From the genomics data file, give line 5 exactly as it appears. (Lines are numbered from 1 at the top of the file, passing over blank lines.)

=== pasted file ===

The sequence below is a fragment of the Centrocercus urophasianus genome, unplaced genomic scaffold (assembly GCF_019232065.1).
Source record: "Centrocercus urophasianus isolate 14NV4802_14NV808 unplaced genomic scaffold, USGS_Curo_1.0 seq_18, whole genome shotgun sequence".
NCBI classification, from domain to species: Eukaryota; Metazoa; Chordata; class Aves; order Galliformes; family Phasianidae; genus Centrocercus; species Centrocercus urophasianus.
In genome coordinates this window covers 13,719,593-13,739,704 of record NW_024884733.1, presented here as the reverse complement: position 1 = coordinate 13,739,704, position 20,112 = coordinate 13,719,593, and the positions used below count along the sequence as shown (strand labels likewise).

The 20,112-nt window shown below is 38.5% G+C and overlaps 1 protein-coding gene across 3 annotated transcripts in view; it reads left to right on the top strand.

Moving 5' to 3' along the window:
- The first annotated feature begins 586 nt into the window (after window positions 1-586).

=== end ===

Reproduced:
The 20,112-nt window shown below is 38.5% G+C and overlaps 1 protein-coding gene across 3 annotated transcripts in view; it reads left to right on the top strand.